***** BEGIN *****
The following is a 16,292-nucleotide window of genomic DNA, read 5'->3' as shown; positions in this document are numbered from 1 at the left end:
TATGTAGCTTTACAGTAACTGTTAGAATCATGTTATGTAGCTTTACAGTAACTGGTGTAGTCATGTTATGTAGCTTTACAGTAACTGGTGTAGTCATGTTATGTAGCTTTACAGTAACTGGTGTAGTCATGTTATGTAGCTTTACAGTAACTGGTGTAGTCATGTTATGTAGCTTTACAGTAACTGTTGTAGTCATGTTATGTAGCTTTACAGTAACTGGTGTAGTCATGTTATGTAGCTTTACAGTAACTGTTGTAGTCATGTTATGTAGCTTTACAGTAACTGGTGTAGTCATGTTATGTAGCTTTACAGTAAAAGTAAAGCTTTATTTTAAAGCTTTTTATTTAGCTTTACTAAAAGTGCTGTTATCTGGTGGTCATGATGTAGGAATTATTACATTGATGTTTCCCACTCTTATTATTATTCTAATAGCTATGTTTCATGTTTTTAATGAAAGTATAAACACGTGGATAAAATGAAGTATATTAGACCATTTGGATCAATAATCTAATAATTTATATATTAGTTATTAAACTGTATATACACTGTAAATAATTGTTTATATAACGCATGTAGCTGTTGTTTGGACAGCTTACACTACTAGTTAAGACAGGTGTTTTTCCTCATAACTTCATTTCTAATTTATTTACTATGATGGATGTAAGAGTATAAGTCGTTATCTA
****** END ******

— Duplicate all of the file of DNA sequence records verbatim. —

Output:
The following is a 16,292-nucleotide window of genomic DNA, read 5'->3' as shown; positions in this document are numbered from 1 at the left end:
TATGTAGCTTTACAGTAACTGTTAGAATCATGTTATGTAGCTTTACAGTAACTGGTGTAGTCATGTTATGTAGCTTTACAGTAACTGGTGTAGTCATGTTATGTAGCTTTACAGTAACTGGTGTAGTCATGTTATGTAGCTTTACAGTAACTGGTGTAGTCATGTTATGTAGCTTTACAGTAACTGTTGTAGTCATGTTATGTAGCTTTACAGTAACTGGTGTAGTCATGTTATGTAGCTTTACAGTAACTGTTGTAGTCATGTTATGTAGCTTTACAGTAACTGGTGTAGTCATGTTATGTAGCTTTACAGTAAAAGTAAAGCTTTATTTTAAAGCTTTTTATTTAGCTTTACTAAAAGTGCTGTTATCTGGTGGTCATGATGTAGGAATTATTACATTGATGTTTCCCACTCTTATTATTATTCTAATAGCTATGTTTCATGTTTTTAATGAAAGTATAAACACGTGGATAAAATGAAGTATATTAGACCATTTGGATCAATAATCTAATAATTTATATATTAGTTATTAAACTGTATATACACTGTAAATAATTGTTTATATAACGCATGTAGCTGTTGTTTGGACAGCTTACACTACTAGTTAAGACAGGTGTTTTTCCTCATAACTTCATTTCTAATTTATTTACTATGATGGATGTAAGAGTATAAGTCGTTATCTA